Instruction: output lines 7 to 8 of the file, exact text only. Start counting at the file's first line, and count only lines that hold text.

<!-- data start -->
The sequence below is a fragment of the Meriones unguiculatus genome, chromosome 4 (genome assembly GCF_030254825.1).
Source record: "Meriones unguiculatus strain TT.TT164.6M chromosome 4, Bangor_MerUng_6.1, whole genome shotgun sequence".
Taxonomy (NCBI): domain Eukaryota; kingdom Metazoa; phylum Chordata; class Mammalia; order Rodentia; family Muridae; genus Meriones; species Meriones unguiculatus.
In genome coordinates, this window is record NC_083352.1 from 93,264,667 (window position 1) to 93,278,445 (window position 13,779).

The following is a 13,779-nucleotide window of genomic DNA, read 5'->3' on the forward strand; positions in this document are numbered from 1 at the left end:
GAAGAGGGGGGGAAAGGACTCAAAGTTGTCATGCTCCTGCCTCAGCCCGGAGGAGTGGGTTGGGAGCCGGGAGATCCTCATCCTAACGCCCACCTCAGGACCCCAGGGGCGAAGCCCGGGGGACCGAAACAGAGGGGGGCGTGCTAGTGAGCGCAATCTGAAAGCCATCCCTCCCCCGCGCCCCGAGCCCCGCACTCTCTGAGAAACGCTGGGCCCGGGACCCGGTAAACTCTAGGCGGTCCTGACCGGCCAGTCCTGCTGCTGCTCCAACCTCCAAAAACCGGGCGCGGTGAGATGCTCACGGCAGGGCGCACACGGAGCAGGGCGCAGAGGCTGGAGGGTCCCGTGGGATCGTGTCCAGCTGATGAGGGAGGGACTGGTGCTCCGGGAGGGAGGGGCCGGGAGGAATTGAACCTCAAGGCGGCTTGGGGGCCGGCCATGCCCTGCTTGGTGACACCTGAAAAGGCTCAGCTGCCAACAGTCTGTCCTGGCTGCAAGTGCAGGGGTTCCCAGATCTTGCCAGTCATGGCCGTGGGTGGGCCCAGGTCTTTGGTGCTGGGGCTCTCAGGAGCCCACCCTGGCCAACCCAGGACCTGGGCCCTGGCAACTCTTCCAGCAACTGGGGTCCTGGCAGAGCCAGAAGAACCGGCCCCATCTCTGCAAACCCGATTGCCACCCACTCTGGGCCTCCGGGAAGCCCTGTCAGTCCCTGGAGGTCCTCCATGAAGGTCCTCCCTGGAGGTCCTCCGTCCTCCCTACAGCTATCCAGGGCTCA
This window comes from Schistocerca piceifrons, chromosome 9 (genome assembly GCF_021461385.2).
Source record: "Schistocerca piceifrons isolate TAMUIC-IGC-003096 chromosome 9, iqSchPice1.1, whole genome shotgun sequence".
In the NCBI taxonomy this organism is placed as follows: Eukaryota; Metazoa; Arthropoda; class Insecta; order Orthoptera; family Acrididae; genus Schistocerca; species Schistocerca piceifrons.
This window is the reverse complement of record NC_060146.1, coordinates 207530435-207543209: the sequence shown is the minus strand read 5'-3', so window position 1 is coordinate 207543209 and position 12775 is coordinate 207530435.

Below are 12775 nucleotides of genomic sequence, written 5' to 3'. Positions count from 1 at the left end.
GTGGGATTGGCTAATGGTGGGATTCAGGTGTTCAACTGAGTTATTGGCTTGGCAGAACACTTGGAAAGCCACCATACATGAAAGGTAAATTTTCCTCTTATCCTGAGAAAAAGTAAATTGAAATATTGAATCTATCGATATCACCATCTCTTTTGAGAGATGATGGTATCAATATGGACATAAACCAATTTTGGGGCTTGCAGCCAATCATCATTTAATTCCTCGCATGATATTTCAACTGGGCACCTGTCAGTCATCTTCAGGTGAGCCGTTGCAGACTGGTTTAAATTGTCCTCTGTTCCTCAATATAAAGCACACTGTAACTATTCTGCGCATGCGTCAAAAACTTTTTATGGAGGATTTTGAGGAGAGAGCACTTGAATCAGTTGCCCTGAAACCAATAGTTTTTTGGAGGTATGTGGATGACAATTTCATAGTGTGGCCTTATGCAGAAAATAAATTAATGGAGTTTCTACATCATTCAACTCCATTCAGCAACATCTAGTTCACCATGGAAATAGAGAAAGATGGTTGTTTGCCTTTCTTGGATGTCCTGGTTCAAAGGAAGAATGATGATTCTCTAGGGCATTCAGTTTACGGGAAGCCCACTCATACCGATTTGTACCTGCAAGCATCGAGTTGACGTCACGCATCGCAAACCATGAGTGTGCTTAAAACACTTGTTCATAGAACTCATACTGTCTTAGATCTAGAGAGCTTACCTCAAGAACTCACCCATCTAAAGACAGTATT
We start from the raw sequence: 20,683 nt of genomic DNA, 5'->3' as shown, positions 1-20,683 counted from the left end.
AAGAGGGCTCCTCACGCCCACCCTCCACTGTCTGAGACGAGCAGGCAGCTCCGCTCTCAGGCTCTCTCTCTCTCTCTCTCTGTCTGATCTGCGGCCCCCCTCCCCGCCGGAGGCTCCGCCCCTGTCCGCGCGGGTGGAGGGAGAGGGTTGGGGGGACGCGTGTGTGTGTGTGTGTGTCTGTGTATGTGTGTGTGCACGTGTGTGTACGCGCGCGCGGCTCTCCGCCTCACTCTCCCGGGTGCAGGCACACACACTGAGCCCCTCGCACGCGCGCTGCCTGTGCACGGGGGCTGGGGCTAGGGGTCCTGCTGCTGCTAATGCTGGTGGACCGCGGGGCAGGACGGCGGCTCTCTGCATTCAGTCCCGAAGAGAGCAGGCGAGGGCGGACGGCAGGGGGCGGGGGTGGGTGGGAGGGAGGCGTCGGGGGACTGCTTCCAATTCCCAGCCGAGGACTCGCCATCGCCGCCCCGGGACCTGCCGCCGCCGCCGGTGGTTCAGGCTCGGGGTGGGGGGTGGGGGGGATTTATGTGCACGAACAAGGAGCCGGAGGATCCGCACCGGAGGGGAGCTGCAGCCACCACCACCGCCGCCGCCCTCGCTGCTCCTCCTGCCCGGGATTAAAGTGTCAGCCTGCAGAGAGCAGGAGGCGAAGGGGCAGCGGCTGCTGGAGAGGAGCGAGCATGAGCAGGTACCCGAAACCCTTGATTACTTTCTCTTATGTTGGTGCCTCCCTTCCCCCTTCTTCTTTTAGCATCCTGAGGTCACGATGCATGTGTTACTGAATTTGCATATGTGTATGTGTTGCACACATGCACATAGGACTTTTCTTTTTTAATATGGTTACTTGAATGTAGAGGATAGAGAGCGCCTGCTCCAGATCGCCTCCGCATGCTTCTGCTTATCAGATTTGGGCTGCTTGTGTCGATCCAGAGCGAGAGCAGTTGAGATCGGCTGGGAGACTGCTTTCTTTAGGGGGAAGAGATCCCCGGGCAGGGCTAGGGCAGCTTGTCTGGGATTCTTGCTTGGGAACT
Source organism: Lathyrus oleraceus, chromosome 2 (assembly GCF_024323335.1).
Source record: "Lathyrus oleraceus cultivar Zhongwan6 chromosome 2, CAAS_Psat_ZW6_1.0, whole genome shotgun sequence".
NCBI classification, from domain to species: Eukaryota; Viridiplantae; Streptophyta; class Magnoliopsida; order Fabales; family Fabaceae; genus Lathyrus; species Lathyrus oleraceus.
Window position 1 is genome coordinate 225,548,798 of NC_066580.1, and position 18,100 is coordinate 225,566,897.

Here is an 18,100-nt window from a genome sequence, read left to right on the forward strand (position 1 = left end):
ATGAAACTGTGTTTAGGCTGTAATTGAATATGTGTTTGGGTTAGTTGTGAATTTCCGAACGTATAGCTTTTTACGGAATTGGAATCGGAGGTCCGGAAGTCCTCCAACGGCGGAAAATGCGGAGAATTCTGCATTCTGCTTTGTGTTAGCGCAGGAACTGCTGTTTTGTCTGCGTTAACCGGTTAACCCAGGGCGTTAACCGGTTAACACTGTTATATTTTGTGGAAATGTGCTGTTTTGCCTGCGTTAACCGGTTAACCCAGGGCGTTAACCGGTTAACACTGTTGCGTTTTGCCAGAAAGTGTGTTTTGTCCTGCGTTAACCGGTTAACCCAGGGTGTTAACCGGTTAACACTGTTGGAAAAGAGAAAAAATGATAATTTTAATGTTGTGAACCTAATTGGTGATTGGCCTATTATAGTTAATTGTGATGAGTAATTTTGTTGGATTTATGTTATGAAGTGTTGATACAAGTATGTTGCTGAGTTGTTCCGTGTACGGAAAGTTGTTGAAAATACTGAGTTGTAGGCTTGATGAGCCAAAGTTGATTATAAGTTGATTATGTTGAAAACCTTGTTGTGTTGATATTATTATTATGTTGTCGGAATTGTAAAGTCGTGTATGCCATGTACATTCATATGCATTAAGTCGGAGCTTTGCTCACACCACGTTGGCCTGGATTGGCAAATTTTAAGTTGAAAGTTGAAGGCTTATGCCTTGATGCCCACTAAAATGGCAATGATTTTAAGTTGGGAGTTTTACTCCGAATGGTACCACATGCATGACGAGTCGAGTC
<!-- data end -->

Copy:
This window comes from Schistocerca piceifrons, chromosome 9 (genome assembly GCF_021461385.2).
Source record: "Schistocerca piceifrons isolate TAMUIC-IGC-003096 chromosome 9, iqSchPice1.1, whole genome shotgun sequence".